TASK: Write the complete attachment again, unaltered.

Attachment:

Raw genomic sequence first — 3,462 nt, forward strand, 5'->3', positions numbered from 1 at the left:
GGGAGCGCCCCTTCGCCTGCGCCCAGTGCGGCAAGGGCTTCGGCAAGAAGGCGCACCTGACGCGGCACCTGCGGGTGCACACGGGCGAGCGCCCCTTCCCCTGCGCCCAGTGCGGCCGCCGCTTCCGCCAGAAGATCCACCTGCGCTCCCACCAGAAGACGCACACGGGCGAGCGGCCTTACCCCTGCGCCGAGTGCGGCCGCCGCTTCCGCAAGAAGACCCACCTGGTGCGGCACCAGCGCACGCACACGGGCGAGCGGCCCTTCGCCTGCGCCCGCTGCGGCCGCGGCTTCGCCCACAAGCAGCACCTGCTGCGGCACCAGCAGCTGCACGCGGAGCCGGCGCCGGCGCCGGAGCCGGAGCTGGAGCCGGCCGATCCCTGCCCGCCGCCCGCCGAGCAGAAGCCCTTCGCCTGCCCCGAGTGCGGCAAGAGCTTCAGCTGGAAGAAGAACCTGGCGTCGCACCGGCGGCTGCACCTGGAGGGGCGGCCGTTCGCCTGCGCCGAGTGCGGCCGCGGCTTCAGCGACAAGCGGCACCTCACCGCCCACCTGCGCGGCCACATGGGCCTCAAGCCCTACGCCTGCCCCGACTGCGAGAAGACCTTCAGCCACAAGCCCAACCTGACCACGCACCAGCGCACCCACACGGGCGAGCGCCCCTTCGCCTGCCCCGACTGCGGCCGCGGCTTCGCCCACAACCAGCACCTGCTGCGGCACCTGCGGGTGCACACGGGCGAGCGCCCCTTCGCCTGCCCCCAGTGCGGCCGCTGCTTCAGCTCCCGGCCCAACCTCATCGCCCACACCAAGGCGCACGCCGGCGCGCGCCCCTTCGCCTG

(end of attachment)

Raw genomic sequence first — 3,462 nt, forward strand, 5'->3', positions numbered from 1 at the left:
GGGAGCGCCCCTTCGCCTGCGCCCAGTGCGGCAAGGGCTTCGGCAAGAAGGCGCACCTGACGCGGCACCTGCGGGTGCACACGGGCGAGCGCCCCTTCCCCTGCGCCCAGTGCGGCCGCCGCTTCCGCCAGAAGATCCACCTGCGCTCCCACCAGAAGACGCACACGGGCGAGCGGCCTTACCCCTGCGCCGAGTGCGGCCGCCGCTTCCGCAAGAAGACCCACCTGGTGCGGCACCAGCGCACGCACACGGGCGAGCGGCCCTTCGCCTGCGCCCGCTGCGGCCGCGGCTTCGCCCACAAGCAGCACCTGCTGCGGCACCAGCAGCTGCACGCGGAGCCGGCGCCGGCGCCGGAGCCGGAGCTGGAGCCGGCCGATCCCTGCCCGCCGCCCGCCGAGCAGAAGCCCTTCGCCTGCCCCGAGTGCGGCAAGAGCTTCAGCTGGAAGAAGAACCTGGCGTCGCACCGGCGGCTGCACCTGGAGGGGCGGCCGTTCGCCTGCGCCGAGTGCGGCCGCGGCTTCAGCGACAAGCGGCACCTCACCGCCCACCTGCGCGGCCACATGGGCCTCAAGCCCTACGCCTGCCCCGACTGCGAGAAGACCTTCAGCCACAAGCCCAACCTGACCACGCACCAGCGCACCCACACGGGCGAGCGCCCCTTCGCCTGCCCCGACTGCGGCCGCGGCTTCGCCCACAACCAGCACCTGCTGCGGCACCTGCGGGTGCACACGGGCGAGCGCCCCTTCGCCTGCCCCCAGTGCGGCCGCTGCTTCAGCTCCCGGCCCAACCTCATCGCCCACACCAAGGCGCACGCCGGCGCGCGCCCCTTCGCCTG